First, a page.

When first entering Tarkastad‘s Zola township, one’s eye is met by a prominent gated yard decorated with a small building near the back corner and a spacious neatly-tended food garden. This place belongs to the Masizame Disabled Centre. Masizame exists to be a sanctuary for people living with disabilities in Tarkastad’s townships.
Masizame was formed in 2010 by a group of individuals with disabilities in Zola. “We were encouraged to start this initiative by people in our community who have supported us,” says Roy April, the Chairperson of Masizame. “We were then able to establish this centre that we have today through the backing of the Department of Social Development”. Winki Beyi, a long-time member of Masizame, remembers how they struggled in the beginning. The group seldomly gained members for a considerable period of time because they did not have a physical space in their name. They moved from house to house for meetings and were sometimes turned out of these houses by the owners.
These experiences did not discourage the group, who continued to strive until their community and DSD started to take notice. The rest, as they say, is history.
Roy says that the intention behind Masizame is to provide community and refuge for people living with disabilities in the townships who are frequently at the receiving end of abuse, violence and exploitation. Members meet five days a week on weekdays for discussions, encouragement and general work on Masizame’s grounds. Mthetho Maneli, a member of the group, notes the positive effects membership in the organisation has brought for him. “You start feeling right and complete as person when you enter this space. The attitudes and negative behaviours of the outside world are drowned out by the positivity and encouragement we give each other.”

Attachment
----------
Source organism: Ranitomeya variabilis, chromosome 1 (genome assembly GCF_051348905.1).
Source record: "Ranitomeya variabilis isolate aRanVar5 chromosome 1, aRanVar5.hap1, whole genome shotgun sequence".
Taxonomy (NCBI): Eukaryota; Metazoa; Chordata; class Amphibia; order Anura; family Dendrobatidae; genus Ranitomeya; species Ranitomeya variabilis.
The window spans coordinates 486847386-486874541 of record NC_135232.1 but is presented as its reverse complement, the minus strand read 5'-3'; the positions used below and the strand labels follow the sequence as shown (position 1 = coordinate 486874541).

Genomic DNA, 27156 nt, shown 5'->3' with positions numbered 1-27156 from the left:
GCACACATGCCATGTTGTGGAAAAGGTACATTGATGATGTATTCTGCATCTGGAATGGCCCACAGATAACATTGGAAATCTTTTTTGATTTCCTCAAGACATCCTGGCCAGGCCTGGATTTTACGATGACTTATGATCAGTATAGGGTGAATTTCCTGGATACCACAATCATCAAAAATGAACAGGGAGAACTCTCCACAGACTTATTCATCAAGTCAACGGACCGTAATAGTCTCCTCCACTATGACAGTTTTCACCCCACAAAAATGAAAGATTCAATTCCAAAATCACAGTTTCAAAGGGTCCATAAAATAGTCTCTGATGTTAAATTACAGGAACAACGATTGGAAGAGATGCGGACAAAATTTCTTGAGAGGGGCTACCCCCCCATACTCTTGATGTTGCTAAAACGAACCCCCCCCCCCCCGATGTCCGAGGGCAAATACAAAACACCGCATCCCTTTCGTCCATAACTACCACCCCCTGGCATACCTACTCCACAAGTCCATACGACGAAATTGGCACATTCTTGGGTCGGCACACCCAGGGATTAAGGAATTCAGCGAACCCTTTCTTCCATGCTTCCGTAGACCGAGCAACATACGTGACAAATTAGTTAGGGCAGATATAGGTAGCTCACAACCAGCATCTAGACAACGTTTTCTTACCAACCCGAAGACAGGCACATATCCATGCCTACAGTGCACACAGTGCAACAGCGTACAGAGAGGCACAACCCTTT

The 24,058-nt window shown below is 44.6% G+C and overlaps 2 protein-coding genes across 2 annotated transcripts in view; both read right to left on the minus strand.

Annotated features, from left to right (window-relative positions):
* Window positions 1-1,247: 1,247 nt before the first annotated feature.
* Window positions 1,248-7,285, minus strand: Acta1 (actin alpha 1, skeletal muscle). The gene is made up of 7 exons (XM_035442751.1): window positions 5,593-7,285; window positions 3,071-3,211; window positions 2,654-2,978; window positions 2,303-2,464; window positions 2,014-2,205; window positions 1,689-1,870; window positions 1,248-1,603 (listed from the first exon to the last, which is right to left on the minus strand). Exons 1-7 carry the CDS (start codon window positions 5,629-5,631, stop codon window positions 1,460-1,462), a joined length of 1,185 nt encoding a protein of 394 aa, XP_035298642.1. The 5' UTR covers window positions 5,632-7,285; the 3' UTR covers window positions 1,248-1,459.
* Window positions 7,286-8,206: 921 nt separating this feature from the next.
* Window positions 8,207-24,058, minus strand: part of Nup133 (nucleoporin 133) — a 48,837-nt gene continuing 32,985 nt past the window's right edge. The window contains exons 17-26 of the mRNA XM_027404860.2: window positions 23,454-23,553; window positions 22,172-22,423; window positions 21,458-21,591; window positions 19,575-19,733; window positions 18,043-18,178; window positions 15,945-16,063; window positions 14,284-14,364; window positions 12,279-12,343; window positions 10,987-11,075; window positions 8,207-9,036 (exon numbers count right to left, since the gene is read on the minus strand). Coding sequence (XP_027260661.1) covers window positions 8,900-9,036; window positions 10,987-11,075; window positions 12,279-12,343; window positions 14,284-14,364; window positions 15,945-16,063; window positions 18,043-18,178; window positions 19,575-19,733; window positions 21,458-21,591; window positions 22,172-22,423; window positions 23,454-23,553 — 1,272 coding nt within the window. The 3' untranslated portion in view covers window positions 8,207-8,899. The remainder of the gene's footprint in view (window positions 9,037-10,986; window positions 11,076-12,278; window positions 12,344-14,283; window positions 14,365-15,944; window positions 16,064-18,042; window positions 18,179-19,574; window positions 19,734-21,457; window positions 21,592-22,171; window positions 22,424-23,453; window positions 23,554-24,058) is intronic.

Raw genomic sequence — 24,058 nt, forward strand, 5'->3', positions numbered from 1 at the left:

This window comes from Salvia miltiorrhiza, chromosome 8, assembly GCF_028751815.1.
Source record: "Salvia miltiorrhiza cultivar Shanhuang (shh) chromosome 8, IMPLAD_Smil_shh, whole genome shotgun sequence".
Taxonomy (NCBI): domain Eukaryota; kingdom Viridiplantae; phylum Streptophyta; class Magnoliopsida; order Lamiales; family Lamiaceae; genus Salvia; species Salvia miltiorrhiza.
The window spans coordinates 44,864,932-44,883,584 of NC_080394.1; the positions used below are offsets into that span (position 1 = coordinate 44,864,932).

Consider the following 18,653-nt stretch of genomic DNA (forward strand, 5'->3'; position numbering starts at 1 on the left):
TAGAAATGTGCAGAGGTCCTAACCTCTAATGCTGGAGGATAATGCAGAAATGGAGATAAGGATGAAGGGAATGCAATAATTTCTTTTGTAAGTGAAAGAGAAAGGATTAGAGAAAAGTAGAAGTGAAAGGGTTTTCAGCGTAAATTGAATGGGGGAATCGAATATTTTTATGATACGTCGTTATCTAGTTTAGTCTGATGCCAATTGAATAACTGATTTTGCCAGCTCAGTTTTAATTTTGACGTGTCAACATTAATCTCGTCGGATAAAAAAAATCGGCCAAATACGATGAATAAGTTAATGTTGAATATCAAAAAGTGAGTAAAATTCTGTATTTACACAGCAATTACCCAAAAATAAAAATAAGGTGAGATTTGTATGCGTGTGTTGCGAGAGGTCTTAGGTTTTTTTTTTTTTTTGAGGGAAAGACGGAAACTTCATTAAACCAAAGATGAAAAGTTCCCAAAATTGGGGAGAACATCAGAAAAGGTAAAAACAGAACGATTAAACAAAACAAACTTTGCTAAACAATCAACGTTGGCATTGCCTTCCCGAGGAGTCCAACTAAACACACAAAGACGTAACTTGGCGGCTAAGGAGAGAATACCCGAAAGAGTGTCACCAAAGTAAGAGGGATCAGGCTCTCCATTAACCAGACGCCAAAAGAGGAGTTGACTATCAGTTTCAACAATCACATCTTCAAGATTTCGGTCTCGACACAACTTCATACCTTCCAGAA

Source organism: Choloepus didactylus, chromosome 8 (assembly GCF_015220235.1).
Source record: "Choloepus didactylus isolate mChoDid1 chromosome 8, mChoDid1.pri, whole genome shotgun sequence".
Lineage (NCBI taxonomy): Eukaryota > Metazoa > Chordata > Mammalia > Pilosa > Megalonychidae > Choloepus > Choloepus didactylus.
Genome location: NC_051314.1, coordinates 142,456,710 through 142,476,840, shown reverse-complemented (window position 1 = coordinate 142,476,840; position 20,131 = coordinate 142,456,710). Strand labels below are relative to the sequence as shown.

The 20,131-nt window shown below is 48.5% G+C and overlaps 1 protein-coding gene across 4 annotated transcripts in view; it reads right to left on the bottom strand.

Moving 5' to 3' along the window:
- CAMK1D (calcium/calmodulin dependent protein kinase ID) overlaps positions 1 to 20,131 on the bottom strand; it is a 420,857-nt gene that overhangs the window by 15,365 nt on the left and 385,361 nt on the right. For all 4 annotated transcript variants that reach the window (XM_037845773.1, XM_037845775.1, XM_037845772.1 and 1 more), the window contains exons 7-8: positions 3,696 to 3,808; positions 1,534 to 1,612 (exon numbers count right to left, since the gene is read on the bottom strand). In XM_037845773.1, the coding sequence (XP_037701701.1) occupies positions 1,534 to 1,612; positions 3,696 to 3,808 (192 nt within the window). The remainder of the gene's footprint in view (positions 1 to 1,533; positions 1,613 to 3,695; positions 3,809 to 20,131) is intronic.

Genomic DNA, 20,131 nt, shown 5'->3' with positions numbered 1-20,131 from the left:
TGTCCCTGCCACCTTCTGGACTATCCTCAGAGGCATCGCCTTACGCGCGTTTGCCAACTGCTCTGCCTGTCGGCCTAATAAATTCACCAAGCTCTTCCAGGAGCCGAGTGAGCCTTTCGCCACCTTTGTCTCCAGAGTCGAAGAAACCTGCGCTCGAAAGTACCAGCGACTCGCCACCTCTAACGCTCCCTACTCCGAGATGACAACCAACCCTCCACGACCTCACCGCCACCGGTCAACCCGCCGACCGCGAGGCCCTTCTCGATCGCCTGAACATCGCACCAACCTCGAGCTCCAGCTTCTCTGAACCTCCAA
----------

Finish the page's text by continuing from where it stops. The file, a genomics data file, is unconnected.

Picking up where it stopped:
Masizame members almost all agree that attitudes towards disability have changed over time, albeit at a sluggish pace. Winki says family support would go a long way in unlearning stigma and misinformation around disability, specifically mental illness. “Sometimes people on the outside only start supporting and seeing us as human when our own families start treating us with respect and dignity,” she adds. “One of the problems we have is that people see us as objects or ATMs – to be used and disposed at convenience. CWP has also supported us by hiring some of us. Now, some of our members have families or intimate partners who take their hard-earned CWP wages or their grant money and send them back with nothing. This exploitation also becomes more prevalent when people with disabilities abuse alcohol for relief as they become easier targets for abusers and thieves.”
Despite these issues, the organisation has had a supportive relationship with the wider community. “The people in our community have given us a lot of support because they see the progress and wonderful things that we have been able to accomplish in this space,” says Roy. The support ranges from food donations, equipment and supplies for the work from community stakeholders. More than material donations, the support that is given by the community is mostly in the form of encouragement for the group not to stop the good work it is doing.
Masizame makes it explicitly clear to anyone who enters its gates that it is not looking for hand-outs and pity-donations. “We sew, do beadwork and some of us who do not have disabilities severely affecting our limbs tend the food garden or do catering,” adds Winki. “We are not asking for material donations. Do not give us fish. Teach us how to fish. When you give me the donation of a fish, I will eat it and then go bother someone else when it is finished. Rather than give us your old belongings, teach us how to sew so we can make clothes for ourselves and to sell to you. As a matter of fact, we can sew beautifully and have been able to sell our creations even though none of us have had formal training.” Winki says that they also have their community supporters to thank for their sewing skills.
The main support that the organisation is asking from the community and stakeholders is skills training, whether it be in the form of informational material, equipment or artisans who are willing to volunteer to teach their craft. Sydwell Felane, who is heavily involved with the garden work, says the group strives to create employment and income generation opportunities for people with disabilities in the township. “One of the things I would personally like to happen is to have art training here,” says Sydwell. “I love art and would like to learn from a professional.”